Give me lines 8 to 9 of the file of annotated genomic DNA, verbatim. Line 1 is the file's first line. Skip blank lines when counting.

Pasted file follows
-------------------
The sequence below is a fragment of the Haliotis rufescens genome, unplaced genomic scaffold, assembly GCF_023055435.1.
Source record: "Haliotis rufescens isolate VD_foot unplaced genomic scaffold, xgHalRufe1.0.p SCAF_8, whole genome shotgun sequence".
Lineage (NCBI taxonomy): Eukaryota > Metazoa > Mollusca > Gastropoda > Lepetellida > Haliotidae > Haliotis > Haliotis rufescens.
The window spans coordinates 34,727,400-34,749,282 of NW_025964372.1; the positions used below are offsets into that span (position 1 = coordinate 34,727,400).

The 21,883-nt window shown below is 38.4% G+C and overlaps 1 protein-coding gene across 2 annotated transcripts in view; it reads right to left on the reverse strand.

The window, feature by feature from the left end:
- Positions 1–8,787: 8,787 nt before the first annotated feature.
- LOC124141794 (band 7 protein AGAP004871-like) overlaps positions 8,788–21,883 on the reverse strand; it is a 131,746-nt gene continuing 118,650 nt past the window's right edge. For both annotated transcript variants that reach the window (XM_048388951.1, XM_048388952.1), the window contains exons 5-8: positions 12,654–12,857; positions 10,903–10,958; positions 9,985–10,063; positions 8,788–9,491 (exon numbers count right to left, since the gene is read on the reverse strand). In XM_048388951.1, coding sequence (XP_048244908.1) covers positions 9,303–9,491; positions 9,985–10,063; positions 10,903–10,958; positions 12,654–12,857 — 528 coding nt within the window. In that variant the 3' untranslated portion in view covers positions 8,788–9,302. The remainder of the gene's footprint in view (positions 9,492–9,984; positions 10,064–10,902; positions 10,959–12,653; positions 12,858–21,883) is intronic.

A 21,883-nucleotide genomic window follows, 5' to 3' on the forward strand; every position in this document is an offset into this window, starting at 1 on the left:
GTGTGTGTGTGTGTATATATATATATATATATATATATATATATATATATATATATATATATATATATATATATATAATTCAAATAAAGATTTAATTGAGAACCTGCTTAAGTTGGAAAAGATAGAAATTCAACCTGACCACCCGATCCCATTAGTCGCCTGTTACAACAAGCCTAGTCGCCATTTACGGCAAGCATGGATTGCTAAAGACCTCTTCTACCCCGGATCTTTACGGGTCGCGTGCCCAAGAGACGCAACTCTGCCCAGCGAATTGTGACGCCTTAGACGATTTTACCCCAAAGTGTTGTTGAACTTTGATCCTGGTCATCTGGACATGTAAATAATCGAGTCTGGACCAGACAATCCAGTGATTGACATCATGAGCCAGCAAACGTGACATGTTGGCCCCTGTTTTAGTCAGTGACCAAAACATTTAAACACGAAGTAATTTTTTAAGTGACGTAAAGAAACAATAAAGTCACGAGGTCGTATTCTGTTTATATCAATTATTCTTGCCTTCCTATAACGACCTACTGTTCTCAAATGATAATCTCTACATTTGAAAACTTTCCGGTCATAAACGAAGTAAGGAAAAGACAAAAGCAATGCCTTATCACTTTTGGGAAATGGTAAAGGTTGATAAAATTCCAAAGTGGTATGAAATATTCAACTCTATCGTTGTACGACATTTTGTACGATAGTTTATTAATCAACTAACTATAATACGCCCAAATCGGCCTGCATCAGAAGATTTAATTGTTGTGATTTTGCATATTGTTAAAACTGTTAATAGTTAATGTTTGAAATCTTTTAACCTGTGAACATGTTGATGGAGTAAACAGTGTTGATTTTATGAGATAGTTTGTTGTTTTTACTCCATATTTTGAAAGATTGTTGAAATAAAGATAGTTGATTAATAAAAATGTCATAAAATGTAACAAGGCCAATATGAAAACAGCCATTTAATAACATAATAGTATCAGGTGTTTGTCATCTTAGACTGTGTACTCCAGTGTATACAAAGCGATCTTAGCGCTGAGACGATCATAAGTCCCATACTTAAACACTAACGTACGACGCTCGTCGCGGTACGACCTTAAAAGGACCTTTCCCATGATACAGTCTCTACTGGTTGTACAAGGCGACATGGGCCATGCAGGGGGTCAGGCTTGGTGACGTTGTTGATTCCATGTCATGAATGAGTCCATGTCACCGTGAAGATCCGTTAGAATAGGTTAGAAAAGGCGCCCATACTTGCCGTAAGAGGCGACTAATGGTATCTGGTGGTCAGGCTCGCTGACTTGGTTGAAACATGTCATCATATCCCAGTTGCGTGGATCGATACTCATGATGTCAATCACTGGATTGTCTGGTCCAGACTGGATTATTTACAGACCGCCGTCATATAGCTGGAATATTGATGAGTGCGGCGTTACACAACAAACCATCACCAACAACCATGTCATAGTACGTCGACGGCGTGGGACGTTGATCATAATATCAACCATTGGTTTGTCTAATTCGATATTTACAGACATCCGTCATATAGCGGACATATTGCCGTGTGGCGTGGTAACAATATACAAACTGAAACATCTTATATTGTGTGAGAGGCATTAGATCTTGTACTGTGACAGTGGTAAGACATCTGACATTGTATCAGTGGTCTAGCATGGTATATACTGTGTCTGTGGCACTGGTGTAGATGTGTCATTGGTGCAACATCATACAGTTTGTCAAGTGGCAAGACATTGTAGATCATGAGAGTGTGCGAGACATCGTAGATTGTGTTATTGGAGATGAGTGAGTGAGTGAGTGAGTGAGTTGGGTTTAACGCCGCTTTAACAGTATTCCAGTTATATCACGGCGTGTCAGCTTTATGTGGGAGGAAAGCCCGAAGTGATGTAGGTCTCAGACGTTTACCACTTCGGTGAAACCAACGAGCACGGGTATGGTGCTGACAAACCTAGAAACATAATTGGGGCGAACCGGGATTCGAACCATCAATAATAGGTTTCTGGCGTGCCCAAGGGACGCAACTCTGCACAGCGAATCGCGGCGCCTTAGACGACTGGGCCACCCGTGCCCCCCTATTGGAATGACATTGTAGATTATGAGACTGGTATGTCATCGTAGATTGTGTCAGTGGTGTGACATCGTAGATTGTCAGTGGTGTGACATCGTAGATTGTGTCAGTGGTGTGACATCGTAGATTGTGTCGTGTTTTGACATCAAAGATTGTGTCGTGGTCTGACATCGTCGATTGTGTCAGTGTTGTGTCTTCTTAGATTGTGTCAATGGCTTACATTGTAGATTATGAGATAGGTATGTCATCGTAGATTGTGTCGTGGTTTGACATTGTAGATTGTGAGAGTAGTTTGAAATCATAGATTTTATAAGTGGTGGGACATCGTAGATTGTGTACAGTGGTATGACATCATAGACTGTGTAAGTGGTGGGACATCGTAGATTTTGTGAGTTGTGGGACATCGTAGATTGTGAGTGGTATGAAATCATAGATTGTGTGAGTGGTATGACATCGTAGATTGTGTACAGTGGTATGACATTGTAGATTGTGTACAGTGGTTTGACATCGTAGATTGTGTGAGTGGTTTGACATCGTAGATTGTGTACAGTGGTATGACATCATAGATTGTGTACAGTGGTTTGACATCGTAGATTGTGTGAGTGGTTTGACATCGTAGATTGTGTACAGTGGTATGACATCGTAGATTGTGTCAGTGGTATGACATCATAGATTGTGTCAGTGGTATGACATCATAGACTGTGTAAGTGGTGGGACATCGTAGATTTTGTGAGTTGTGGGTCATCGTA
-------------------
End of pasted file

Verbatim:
- LOC124141794 (band 7 protein AGAP004871-like) overlaps positions 8,788–21,883 on the reverse strand; it is a 131,746-nt gene continuing 118,650 nt past the window's right edge. For both annotated transcript variants that reach the window (XM_048388951.1, XM_048388952.1), the window contains exons 5-8: positions 12,654–12,857; positions 10,903–10,958; positions 9,985–10,063; positions 8,788–9,491 (exon numbers count right to left, since the gene is read on the reverse strand). In XM_048388951.1, coding sequence (XP_048244908.1) covers positions 9,303–9,491; positions 9,985–10,063; positions 10,903–10,958; positions 12,654–12,857 — 528 coding nt within the window. In that variant the 3' untranslated portion in view covers positions 8,788–9,302. The remainder of the gene's footprint in view (positions 9,492–9,984; positions 10,064–10,902; positions 10,959–12,653; positions 12,858–21,883) is intronic.

A 21,883-nucleotide genomic window follows, 5' to 3' on the forward strand; every position in this document is an offset into this window, starting at 1 on the left: